When they complain about the president’s lack of presidential bearing, Donald Trump’s detractors sound increasingly like diners who wanted ice cream and cannot accept that they received calf’s-liver sundaes.
“Waiter, I’m telling you this is really terrible ice cream. It’s neither sweet nor creamy nor cold nor soft nor smooth!”
“And I’m telling you for the last time, it ain’t ice cream.”
Americans who oppose Trump are seeing new and terrifying botch jobs by the president constantly. And they keep declaring, “This is terrible presidential statesmanship. It’s neither knowledgeable nor consistent nor moral nor reassuring.”
That’s because it’s not presidential statesmanship. This is unscripted reality television acted out by a man who will say anything to get ratings and fill dead air, and who hopes the audience can’t remember the plot points from one day to the next any better than he can.
Consider Monday. Trump said in a recorded interview played that morning that Andrew Jackson would have prevented the Civil War if Jackson had “been a little later,” and that Jackson “was really angry when he saw what was happening in regard to the Civil War.” Hours later, Trump tweeted, “President Andrew Jackson, who died 16 years before the Civil War, saw it coming and was angry. Would never have let it happen.”
Jackson owned 150 slaves. Trump saying a slave-owning president wouldn’t have let the Civil War happen is basically saying he would have let slavery continue, and cheering it.
If Trump had the knowledge of history a president should, we’d have to conclude his worldview is essentially evil. But Trump no more understands history than a giant panda understands particle physics, which is comparatively comforting.
It would seem, if your job is to freak out America, that the Jackson thing would be a full day’s work. But the president also told Bloomberg News Monday he would “be honored” to meet with North Korean leader Kim Jong Un, a vicious and dangerous despot with whom the United States has no diplomatic relations. Such a meeting would be a complete break with policy, human decency and American values. Trump said, referring to North Korea, “None of us are safe,” potentially the scariest off-the-cuff remark ever made by an American president. To round off the day, Trump praised Philippines President Rodrigo Duterte, one of the world’s leading killers of his own people, saying he recently enjoyed a “very friendly conversation” with the strongman and invited him to the White House.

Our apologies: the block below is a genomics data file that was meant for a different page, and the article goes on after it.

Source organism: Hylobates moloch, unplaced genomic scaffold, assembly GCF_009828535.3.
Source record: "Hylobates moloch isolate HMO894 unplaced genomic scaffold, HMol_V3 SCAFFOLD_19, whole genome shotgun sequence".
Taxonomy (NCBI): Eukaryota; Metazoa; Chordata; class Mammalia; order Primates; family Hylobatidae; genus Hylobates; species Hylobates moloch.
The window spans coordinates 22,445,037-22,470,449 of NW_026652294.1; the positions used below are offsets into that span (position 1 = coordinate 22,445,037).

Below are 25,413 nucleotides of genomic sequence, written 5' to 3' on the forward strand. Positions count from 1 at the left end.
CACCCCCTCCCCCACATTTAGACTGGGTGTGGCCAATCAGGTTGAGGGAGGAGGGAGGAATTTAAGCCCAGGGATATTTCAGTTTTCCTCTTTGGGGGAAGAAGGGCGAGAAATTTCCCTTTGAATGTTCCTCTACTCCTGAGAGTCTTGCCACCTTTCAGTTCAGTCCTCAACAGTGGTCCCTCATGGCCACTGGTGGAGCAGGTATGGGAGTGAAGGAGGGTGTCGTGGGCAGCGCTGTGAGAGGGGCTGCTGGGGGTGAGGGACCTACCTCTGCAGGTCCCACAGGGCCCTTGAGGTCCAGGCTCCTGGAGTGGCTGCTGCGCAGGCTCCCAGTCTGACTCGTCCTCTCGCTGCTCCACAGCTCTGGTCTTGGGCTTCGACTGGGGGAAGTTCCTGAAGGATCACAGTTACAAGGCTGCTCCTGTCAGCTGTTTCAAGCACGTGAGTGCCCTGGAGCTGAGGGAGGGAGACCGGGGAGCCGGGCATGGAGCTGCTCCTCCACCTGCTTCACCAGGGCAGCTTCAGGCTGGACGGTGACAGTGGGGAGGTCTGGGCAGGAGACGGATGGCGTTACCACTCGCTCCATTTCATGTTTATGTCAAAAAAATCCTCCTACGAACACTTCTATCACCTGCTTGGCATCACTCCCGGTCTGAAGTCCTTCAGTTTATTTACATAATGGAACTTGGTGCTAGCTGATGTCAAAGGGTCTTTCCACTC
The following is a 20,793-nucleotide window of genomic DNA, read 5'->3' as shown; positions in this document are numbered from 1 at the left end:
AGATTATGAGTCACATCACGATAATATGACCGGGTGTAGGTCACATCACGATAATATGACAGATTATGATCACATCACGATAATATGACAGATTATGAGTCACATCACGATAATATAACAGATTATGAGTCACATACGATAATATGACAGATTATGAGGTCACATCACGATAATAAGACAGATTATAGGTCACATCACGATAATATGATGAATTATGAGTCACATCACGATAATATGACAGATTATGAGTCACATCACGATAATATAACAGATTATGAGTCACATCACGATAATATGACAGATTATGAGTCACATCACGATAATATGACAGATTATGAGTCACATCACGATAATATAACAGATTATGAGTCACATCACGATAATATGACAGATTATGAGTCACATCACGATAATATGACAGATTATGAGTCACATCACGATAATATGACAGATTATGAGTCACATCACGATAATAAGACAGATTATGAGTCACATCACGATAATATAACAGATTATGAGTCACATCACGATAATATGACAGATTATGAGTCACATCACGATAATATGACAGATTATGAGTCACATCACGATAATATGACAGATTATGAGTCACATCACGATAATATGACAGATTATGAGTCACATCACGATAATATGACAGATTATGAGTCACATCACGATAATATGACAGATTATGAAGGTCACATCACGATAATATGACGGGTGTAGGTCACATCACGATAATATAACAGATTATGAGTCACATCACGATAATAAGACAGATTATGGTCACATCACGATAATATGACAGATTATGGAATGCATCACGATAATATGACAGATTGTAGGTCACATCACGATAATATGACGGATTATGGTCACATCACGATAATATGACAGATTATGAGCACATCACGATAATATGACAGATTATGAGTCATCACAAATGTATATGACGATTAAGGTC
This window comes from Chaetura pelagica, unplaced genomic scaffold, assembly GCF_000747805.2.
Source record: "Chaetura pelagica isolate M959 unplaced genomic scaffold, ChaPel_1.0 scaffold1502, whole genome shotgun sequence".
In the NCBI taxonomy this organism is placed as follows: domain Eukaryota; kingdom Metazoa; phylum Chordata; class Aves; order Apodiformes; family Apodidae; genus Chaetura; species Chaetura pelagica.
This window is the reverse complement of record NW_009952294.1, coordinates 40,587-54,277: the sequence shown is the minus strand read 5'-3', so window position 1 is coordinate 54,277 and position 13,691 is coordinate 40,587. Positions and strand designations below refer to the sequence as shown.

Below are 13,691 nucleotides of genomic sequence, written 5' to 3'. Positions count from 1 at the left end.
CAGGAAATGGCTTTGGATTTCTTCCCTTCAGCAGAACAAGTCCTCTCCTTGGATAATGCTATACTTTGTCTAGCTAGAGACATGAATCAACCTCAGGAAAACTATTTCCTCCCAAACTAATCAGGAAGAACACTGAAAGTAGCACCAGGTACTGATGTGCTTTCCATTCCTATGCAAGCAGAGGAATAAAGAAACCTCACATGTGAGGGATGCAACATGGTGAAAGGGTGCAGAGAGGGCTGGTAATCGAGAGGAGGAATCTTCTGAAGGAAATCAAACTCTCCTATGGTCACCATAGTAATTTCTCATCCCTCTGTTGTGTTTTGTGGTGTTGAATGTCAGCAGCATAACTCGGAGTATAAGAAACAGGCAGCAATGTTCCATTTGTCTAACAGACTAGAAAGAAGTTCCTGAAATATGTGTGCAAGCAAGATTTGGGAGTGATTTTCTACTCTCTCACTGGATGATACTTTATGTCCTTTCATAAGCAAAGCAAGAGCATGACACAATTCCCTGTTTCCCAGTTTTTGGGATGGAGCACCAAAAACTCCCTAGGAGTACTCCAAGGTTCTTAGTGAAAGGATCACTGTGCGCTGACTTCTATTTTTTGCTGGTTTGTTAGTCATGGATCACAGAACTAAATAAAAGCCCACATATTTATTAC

And in his spare time Monday, Trump proposed increasing the gas tax, breaking up big banks and rewriting the health care bill the GOP is trying to pass in the House of Representatives. Tuesday morning, just to keep things rolling, he threatened a government shutdown for September after alternately lauding and slamming the deal that prevented one this week.
So why are people forced to argue over Trump’s presidential statesmanship when he has done almost nothing to justify the debate? Because of apologists like spokesman Sean Spicer, chief of staff Reince Priebus, House Speaker Paul Ryan, Senate Majority Leader Mitch McConnell, and all the opportunistic pundits and pols who keep insisting the things Trump says and does are acceptable and presidential.
Trump doesn’t seem to know better than to behave as he does. His supporters and hangers-on, though, certainly do.
They’re the ones who keep insisting that the calf’s-liver sundae is delicious ice cream. And they will have some explaining to do if the meal ends in disaster.
Lane Filler is a member of Newsday’s editorial board.